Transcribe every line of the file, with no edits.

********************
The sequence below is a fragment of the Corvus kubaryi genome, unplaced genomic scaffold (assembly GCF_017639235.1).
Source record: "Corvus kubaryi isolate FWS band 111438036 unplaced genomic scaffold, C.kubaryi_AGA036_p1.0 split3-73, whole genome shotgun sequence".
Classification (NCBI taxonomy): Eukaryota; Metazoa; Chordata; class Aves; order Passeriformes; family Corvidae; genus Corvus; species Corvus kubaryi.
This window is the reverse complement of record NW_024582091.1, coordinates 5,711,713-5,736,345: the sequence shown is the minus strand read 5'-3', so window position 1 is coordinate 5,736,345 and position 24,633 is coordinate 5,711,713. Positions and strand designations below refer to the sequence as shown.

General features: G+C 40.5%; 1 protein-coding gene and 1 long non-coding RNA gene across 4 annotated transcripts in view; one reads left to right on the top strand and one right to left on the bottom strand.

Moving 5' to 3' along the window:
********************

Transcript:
The sequence below is a fragment of the Corvus kubaryi genome, unplaced genomic scaffold (assembly GCF_017639235.1).
Source record: "Corvus kubaryi isolate FWS band 111438036 unplaced genomic scaffold, C.kubaryi_AGA036_p1.0 split3-73, whole genome shotgun sequence".
Classification (NCBI taxonomy): Eukaryota; Metazoa; Chordata; class Aves; order Passeriformes; family Corvidae; genus Corvus; species Corvus kubaryi.
This window is the reverse complement of record NW_024582091.1, coordinates 5,711,713-5,736,345: the sequence shown is the minus strand read 5'-3', so window position 1 is coordinate 5,736,345 and position 24,633 is coordinate 5,711,713. Positions and strand designations below refer to the sequence as shown.

General features: G+C 40.5%; 1 protein-coding gene and 1 long non-coding RNA gene across 4 annotated transcripts in view; one reads left to right on the top strand and one right to left on the bottom strand.

Moving 5' to 3' along the window: